All over Baltimore kids are looking for summer work. The jobs, if you can get them, are typically hellish: babysitting bratty kids, hanging over a fryer in a fast food kitchen, digging graves in the hot sun, assisting a verbally abusive power tripper, to name a foul few. It’s a character building rite of passage, sure, and most of us get through it, with stories that seems funny in retrospect, but it seems pretty insufferable at the time.
Do you remember one summer job that was particularly brutal? Tell us your story! Winner receives a $50 gift certificate to a local restaurant, where the lucky scribe may spy a beleaguered Baltimore teen busing loaded tables for peanuts.
To get your creative juices flowing, we share with you a classic missive from a Baltimorean who worked as an assistant in the entertainment industry one summer. Makes grave digging sound cushy, no?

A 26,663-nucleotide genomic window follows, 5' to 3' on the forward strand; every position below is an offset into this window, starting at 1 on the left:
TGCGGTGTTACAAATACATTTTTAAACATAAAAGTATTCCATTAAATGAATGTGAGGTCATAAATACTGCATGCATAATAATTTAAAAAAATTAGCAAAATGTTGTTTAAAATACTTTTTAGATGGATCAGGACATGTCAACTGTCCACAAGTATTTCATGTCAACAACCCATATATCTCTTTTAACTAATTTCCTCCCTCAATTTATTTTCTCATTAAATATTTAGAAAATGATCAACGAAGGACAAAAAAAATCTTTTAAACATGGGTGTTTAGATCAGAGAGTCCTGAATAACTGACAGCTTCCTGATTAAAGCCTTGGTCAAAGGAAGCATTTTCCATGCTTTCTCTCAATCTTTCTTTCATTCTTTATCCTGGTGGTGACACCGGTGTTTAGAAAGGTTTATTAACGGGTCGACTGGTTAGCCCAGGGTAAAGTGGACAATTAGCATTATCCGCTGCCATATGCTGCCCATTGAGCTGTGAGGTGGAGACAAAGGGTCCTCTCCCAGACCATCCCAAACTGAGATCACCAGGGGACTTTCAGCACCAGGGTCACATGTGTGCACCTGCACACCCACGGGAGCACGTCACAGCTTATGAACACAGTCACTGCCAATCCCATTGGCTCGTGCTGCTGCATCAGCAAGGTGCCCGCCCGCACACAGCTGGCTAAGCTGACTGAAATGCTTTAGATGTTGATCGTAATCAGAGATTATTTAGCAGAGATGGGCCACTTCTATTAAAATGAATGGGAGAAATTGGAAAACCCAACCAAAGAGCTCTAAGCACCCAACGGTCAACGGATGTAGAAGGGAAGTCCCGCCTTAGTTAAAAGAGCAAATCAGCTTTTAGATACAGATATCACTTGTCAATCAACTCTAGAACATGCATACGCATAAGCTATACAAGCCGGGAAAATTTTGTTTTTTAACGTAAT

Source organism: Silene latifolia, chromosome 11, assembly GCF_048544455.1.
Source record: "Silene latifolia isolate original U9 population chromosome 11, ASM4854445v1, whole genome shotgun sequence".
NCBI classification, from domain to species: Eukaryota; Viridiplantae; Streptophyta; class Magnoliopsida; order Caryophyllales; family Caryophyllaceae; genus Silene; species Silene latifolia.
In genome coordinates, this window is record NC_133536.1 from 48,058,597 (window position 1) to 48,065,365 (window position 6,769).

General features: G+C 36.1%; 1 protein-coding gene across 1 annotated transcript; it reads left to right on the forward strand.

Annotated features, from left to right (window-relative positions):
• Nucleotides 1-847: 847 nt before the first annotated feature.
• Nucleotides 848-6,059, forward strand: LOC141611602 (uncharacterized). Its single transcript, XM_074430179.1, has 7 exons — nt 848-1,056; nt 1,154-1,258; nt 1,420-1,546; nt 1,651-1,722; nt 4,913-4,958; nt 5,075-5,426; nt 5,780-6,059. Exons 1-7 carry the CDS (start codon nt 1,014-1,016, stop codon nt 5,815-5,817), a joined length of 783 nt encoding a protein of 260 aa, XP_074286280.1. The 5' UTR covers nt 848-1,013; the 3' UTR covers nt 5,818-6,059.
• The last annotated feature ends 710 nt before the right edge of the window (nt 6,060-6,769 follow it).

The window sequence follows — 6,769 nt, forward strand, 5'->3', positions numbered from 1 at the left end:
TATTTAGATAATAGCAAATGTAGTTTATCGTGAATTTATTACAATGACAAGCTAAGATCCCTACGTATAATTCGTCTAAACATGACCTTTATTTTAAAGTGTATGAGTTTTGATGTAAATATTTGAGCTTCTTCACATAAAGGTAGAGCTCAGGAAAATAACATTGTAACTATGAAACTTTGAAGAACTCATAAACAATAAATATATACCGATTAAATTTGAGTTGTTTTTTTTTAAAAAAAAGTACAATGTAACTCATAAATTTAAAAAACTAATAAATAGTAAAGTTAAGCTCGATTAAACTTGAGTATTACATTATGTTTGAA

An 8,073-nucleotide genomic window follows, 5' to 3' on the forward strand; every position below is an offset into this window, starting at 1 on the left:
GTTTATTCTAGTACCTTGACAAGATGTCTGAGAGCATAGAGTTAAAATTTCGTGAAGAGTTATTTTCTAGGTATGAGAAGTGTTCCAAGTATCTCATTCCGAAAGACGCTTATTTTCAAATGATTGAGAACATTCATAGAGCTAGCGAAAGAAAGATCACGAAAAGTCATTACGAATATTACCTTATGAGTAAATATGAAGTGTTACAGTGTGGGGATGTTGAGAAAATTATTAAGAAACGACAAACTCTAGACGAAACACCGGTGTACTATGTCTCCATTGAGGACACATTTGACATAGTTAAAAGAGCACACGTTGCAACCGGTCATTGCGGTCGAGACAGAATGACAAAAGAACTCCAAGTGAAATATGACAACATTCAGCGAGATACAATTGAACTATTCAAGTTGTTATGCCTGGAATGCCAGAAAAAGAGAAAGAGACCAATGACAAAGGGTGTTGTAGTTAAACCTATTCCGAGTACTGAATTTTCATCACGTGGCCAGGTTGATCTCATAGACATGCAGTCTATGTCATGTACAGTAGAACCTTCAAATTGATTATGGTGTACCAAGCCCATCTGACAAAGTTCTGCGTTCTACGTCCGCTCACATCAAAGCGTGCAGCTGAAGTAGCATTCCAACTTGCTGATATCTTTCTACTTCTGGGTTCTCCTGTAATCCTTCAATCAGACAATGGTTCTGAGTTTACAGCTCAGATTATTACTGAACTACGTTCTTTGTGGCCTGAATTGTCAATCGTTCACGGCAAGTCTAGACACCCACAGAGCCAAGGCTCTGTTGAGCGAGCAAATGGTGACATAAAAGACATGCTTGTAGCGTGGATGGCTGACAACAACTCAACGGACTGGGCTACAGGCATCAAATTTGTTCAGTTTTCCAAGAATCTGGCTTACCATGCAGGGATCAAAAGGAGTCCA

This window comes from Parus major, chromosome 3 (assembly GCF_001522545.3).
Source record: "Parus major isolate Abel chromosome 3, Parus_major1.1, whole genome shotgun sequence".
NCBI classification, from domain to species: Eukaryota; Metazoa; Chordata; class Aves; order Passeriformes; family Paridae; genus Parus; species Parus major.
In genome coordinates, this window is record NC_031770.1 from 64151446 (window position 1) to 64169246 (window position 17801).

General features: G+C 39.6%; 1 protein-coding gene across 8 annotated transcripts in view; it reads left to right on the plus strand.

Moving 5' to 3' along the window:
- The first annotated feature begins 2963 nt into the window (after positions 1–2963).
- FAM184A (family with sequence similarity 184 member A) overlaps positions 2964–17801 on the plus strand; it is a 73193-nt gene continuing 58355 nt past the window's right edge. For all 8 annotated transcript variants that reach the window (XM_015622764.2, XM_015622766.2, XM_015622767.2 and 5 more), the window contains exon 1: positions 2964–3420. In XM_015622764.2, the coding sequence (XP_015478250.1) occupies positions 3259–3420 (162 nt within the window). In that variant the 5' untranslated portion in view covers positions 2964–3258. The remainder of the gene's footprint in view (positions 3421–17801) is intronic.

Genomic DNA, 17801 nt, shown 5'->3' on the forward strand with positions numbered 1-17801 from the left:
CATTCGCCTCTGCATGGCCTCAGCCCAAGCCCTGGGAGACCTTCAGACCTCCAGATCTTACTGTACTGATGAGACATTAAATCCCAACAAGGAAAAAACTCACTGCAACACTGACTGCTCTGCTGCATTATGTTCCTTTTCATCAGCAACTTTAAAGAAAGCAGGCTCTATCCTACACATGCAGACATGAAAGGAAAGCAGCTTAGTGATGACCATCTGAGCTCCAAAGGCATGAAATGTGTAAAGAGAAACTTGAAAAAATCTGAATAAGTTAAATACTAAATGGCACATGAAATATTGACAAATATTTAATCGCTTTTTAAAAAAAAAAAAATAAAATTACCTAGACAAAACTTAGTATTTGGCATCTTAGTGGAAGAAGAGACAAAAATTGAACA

“Worst day of work ever. I had to be at Lydia’s house at 8 this morning with coffee, which meant I had to get up at 6:30 and leave by seven. I get there, and she’s still asleep so I have to wake her up, give her her coffee and then change her cat’s kitty litter and clean her room while she gets her hair blown out. After all this is done, she starts freaking out because she can’t find her coat and she has to be on the lot at 10:30. We finally get in the car and she calls (her first assistant) Rachel about how I have no idea what I’m doing and how I hadn’t been prepped properly. She insists to me that she’s not mad at me, but lets me know that I need to be briefed better on the things that need to go in her purse and make sure that there are coffee and cigarettes waiting in the car for her. If not, it puts her in “a really crappy mood.” She repeats that this can never happen again. At this point its 9:55 and we have to be on set at 10:30, which is 45 minutes away. I speed all the way and get her there on time, but when we get to the stage, she tells me to call Sue, one of the women she is meeting. I don’t have Sue’s number, but what’s worse is my phone is broken and spazzes out sometimes, and of course, it picks then to spazz. It won’t turn on and it’s freezing. “This is really shitty, this can never happen again,” she repeats over and over as if I were deaf and mentally challenged. I apologize profusely, and, because on some level she likes me, she tries to be positive but it is clear that she is pissed. She gets out of the car and slams the door. So, naturally, I drive away. I get back to the office, after crying the whole way, and apparently she’s angry because I drove away and the rest of the crew was running late so she was there alone when we “could have gone to get cigarettes and coffee.” I want to scream at her, “You’re 60 years old, can’t you make sure you have cigarettes?!! Can’t you make sure everything is in your purse that’s supposed to be there?!! Are you a moron?” But of course, I can’t. So I have to run out and get her coffee for before she gets here. Now she won’t look at me and I’m pretty much positive that she’s not going to want me to work here anymore, which sucks because I sacrificed my whole summer for this…opportunity.”